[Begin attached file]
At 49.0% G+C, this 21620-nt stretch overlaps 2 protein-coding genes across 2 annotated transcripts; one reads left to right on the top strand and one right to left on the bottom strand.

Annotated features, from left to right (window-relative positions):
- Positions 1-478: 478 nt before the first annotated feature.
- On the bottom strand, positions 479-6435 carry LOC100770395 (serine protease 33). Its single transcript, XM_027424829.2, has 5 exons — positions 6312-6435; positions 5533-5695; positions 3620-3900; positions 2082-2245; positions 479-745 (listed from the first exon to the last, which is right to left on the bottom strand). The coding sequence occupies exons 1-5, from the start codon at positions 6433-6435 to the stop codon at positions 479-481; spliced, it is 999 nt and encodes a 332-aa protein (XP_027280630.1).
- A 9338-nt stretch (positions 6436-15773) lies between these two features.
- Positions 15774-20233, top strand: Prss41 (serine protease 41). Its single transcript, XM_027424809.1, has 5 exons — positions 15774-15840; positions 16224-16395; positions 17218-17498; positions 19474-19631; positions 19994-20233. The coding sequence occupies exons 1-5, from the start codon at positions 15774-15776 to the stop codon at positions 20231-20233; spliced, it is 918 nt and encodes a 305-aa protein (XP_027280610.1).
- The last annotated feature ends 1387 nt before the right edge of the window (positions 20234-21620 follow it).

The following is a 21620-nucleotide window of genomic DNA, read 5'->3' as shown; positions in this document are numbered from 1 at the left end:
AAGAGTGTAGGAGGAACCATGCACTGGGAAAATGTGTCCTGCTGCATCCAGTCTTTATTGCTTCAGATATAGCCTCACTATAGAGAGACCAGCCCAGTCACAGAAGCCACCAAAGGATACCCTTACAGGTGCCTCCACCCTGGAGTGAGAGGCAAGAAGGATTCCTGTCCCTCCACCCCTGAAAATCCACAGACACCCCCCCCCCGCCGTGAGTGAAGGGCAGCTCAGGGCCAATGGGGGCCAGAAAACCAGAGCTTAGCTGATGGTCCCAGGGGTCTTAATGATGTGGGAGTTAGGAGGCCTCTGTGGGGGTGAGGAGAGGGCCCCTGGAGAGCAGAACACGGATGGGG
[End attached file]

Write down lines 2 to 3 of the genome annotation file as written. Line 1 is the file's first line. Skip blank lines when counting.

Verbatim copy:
Annotated features, from left to right (window-relative positions):
- Positions 1-478: 478 nt before the first annotated feature.